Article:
EXCESSIVE AND UNFOUNDED SANCTIONS AGAINST EXTREMISM
In the end of 2008, the Duma adopted a law limiting the competence of jury courts. Launched in the State Duma on 2 December, the bill passed the Duma by 12 December and was signed by President Medvedev on 30 December. By the new law, jury trials are not available in cases under art. 205 (terrorist act), 206 p. 2-4 (hostage taking), 208 part 1 (organization of an illegal armed formation), 212 part 1 (organization of riots), 275 (high treason), 276 (espionage), 278 (forceful seizure of power or forceful retention of power), 279 (armed riot), and 281 (subversion). Some of these criminal articles are relevant to anti-extremist enforcement.
We do not find it appropriate to limit the competence of jury courts in Russia. Moreover, trials on the above charges are often closed to the public, and the removal of jurors may lead to new unfair judgments.
The Federal List of banned extremist materials
The rapid growth and poor quality of the Federal Banned List of Extremist Materials continue to be a problem. In the three winter months, 27 items were added to the list, including 17 items added in 2009. As before, the descriptions of blacklisted publications are vague and confusing. In February 2009, consecutive numbering of the list was messed up for the first time, but promptly corrected.  We expect it to get worse in the future.
Furthermore, a landmark event occurred in January 2009, when for the first time in the history of the Federal List of Extremist Materials (since 2002) and its enforcement (since 2007) a ruling was reversed and an item was taken off the blacklist. We are referring to Vladimir Istarkhov's Udar Russkikh Bogov - a book blacklisted on questionable grounds.  In January 2009, the publishers and authors successfully appealed - relying only on formal grounds - the ruling of the Verkh-Issetsky District Court in Sverdlovsk Oblast whereby the book was banned. The case was sent back to re-consideration, and in April 2009 the Verkh-Issetsky Court denied a prosecutorial appeal to reconsider the case on formal grounds.
Thus, it is illegal to keep the book on the banned list. However, in some regions people selling the book faced sanctions (from confiscation of the book to monetary fines), but only in Krasnoyarsk Krai the sanctions were lifted. The situation is aggravated by the fact that there is no procedure at the moment for taking an item off the list. Moreover, it is unclear who is responsible for launching such a procedure.  One can therefore question the legitimacy of the list as a legally enforceable official document.
The best solution at the moment would be to stop adding new item to the list pending resolution of key issues which have emerged since it has been enforced, i.e. adopt a procedure for taking items off the list, better bibliographical standards, rules for accessing blacklisted materials for research purposes, clarify the onset of liability for distribution of banned materials,  etc.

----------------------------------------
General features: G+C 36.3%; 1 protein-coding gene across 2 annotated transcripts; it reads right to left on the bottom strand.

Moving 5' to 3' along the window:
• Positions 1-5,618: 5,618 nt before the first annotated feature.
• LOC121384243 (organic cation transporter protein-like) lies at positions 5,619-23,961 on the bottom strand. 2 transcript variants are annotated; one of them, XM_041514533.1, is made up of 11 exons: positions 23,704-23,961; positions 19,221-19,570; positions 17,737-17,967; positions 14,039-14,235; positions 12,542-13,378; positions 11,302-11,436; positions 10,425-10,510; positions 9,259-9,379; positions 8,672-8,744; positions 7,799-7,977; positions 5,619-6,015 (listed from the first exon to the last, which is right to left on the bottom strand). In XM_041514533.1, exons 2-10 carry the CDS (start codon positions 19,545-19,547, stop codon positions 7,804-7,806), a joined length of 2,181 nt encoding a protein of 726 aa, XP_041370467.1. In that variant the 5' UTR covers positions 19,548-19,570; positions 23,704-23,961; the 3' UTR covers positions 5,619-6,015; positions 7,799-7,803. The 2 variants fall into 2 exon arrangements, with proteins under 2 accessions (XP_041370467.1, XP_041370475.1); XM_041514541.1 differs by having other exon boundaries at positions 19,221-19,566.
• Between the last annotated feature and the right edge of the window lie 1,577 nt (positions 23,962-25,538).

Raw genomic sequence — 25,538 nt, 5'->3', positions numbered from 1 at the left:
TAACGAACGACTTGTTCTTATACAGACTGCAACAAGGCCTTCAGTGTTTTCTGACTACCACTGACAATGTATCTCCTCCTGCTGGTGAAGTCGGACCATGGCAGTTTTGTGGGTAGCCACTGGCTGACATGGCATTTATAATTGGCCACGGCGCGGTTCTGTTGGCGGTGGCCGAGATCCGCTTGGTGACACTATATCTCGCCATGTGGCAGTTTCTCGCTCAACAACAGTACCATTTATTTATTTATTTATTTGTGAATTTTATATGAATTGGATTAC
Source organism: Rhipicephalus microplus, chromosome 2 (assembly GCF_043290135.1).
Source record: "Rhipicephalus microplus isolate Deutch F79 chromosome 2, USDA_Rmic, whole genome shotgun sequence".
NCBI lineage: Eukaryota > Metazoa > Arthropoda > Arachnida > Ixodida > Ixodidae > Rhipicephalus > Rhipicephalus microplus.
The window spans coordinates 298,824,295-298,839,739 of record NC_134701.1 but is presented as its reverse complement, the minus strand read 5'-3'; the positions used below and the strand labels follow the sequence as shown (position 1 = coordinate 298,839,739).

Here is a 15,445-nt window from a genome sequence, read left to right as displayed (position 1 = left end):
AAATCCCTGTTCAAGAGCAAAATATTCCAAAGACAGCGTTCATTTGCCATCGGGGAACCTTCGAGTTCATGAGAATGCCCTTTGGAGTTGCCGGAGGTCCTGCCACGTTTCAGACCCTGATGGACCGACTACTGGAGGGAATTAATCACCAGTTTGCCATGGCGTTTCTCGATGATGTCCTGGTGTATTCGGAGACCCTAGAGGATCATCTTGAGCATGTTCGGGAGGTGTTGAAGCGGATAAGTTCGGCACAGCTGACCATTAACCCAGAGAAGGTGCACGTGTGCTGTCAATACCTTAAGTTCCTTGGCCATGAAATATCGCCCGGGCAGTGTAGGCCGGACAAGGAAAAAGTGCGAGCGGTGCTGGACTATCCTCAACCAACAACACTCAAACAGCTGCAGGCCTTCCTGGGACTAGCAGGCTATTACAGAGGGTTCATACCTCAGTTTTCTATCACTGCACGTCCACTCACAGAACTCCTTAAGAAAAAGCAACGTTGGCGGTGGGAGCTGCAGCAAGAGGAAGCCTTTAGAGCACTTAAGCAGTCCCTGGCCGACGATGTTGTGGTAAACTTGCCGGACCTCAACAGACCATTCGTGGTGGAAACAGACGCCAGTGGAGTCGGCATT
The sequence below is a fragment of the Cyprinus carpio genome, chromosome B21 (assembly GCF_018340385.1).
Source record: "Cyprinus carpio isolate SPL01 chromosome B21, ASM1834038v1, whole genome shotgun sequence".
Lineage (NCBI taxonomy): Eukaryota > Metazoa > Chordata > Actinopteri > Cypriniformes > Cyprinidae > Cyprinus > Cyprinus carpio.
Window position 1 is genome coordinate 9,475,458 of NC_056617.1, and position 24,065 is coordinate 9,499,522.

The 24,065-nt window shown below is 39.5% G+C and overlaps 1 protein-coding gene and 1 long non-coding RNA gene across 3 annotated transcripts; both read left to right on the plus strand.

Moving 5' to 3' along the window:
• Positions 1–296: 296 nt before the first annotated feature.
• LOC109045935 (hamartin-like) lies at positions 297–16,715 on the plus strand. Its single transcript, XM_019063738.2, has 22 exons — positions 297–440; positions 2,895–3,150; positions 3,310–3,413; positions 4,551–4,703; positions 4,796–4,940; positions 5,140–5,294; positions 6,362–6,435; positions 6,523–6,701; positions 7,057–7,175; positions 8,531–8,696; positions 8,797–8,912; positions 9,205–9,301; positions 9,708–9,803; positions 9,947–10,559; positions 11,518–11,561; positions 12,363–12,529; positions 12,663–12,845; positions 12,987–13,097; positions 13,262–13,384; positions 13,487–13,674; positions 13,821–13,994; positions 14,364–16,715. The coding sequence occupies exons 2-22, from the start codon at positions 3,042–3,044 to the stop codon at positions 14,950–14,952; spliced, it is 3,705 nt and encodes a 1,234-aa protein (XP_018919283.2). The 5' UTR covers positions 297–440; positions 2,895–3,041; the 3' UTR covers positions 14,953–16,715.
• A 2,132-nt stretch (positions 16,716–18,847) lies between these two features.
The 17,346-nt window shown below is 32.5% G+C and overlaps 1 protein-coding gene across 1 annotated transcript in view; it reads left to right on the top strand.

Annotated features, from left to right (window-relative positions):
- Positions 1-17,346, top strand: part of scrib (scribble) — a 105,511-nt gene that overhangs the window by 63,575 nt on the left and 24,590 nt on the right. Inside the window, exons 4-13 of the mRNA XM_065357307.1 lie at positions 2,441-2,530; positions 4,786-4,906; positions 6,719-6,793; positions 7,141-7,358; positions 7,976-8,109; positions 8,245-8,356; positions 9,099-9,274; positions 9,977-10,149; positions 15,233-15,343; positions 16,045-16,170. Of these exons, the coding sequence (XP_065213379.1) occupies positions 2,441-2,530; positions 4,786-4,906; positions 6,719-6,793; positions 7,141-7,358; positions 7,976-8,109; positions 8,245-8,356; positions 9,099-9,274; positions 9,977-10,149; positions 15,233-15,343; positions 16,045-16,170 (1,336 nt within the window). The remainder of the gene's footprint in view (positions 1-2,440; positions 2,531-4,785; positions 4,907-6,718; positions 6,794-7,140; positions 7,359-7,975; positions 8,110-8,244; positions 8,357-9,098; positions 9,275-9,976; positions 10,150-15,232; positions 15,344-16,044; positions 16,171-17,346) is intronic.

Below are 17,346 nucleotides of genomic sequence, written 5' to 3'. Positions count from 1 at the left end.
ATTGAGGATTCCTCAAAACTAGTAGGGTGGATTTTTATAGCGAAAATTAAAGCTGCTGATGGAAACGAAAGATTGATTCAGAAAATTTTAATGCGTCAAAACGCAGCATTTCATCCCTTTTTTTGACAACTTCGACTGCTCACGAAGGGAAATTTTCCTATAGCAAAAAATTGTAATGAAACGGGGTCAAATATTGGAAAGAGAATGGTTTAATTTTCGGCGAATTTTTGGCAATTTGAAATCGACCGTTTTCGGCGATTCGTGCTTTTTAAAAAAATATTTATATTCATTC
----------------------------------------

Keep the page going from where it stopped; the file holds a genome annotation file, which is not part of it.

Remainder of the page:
The quality of the Federal List and related unresolved issues concerning access to banned materials were addressed during a round table meeting at the State Public Historical Library in Moscow on 25 February. 
As before, inappropriate anti-extremist enforcement continued in the winter of 2008-2009. 
A scandalous incident was reported in December 2008, when the Memorial Human Rights Center office in St. Petersburg was search under a far-fetched pretext of the group's connections with the allegedly extremist Novy Peterburg paper. In fact, the Memorial Center had nothing to do with the paper, and the anti-extremist suppression of the latter was questionable anyway.  The Memorial Center's second attempt to challenge the legality of the search succeeded (on formal grounds) in March 2009. Meanwhile, a Russian diplomat made a public statement to an international forum alleging that Memorial had been financing extremist activity. The organization received no explanations, let alone apologies, from the official.
Authorities continued to confiscate entire print runs of publications "to check them for extremism." Thus, in December 2008 they confiscated 500 copies of Rabochaia Bor'ba paper from a National Bolshevik in Yekaterinburg.
Pressure against mass media was particularly intense.
Firstly, independent media outlets faced prosecution for "incitement to hatred against a social group." In Dagestan, the protected "social group" was police, and the charges were brought against the editor-in-chief and four reporters of Chernovik paper. Similarly, criminal charges were brought against Irek Murtazin in Tatarstan for incitement to hatred against the Government of Tatarstan (here the government was classified as a protected social group).
Secondly, mass media continued to face unfounded anti-extremist warnings both for their own publications and for quoting other people (even in a negative context), as well as for comments posted by visitors on their websites.